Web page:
Dozens of whānau from the Rākaunui 1B Ahuwhenua Trust gathered last Friday to bless the whenua and mark construction of their papakāinga that has been more than fifteen years in the making.
The turning of the sod event was scheduled to take place last month, however the latest lockdown put plans on hold. But as soon as restrictions eased in Waikato, whānau swung back into action.
Monika Newton- Karekare, chair of the Trust, said it was a day filled with wairua, aroha and whakawhanaungatanga.
“There was a real buzz on site within the whānau and wider whānau, knowing that this land was going to bring tangata whenua back.
“Our ahi kaa were there to tautoko us as were whānau excited to also be on this journey,” Monika said.
Te Puni Kōkiri invested $3.2 million into the project that will support the infrastructure for 22 home sites including both collectively owned affordable rental homes and whānau owned homes, and a communal area connecting the papakāinga to the marae. Building would commence on four rentals and four homeownership whare this year.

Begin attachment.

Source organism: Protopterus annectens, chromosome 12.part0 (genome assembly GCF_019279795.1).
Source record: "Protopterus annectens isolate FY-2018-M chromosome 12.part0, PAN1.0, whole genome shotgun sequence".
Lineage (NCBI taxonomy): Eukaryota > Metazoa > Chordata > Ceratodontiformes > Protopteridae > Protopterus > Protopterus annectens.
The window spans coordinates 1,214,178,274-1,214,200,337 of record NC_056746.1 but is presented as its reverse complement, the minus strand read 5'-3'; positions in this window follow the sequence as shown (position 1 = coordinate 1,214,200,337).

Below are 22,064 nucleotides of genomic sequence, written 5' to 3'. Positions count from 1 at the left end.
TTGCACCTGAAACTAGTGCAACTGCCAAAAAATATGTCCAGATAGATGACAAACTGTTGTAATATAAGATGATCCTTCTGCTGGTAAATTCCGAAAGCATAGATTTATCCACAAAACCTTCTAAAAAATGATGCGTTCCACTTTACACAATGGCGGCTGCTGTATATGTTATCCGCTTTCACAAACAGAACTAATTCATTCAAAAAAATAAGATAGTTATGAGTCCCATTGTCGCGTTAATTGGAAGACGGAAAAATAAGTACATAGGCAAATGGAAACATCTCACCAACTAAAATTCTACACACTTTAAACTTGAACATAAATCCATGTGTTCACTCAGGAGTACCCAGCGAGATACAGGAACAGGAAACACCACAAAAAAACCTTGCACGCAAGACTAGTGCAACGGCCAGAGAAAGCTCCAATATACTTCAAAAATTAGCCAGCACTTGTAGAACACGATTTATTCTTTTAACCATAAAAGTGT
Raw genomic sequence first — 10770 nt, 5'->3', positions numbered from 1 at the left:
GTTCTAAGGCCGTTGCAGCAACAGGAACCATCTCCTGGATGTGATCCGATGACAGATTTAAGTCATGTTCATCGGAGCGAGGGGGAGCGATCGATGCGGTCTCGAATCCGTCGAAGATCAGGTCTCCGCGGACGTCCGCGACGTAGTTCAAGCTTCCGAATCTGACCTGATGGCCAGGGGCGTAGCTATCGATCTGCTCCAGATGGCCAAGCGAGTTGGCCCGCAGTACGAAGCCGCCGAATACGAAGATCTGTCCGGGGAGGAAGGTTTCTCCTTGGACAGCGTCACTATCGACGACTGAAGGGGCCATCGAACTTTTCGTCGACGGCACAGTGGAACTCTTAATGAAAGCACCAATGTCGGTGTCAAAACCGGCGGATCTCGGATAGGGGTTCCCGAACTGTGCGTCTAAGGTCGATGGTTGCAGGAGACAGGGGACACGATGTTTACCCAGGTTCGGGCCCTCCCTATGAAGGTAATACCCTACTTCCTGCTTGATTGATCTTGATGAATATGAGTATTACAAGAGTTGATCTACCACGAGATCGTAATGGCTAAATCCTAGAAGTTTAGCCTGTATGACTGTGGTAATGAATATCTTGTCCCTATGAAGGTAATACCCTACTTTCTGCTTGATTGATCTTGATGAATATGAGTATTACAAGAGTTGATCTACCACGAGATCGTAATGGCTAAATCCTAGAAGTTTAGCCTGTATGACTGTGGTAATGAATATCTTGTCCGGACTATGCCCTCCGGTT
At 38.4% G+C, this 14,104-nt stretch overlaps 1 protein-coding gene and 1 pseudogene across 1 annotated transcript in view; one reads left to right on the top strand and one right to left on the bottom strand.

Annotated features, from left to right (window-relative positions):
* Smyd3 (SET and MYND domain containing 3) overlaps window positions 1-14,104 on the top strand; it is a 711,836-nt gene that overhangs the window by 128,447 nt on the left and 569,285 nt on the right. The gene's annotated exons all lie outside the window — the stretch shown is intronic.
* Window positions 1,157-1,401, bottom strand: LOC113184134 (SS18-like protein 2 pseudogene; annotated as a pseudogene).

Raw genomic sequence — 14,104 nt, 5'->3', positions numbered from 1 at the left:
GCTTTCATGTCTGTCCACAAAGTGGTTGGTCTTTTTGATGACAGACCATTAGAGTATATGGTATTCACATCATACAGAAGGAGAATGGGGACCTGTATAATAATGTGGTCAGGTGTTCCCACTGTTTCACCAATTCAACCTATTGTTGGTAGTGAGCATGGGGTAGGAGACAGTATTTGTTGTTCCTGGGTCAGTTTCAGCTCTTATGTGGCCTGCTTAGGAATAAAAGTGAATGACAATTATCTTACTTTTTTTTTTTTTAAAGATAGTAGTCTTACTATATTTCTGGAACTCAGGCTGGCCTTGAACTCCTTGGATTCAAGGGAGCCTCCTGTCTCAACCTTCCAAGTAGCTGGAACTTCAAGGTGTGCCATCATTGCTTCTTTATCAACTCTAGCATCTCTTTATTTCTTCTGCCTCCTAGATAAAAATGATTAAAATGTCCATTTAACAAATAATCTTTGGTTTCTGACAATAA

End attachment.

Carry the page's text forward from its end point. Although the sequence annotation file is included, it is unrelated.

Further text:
Housing had become unaffordable in Whāingaroa for tangata whenua making it difficult for whānau to remain on or near their ancestral lands. The papakāinga would make an essential contribution to housing supply for whānau who would otherwise be priced out of their community.
On Friday, the weather forecast was for heavy rain and wind, but the skies held long enough for the matakite and kaikarakia site visit to take place in the morning, followed by the turning of the sod at 12 noon.
“The heavy rain arrived through the night as we snuggled warm and dry together at the local Kōkiri Centre,” Monika said.
“We welcomed the rain and the soothing sound on the roof, our tūpuna were crying tears of joy, well that was our whakaaro anyhow.”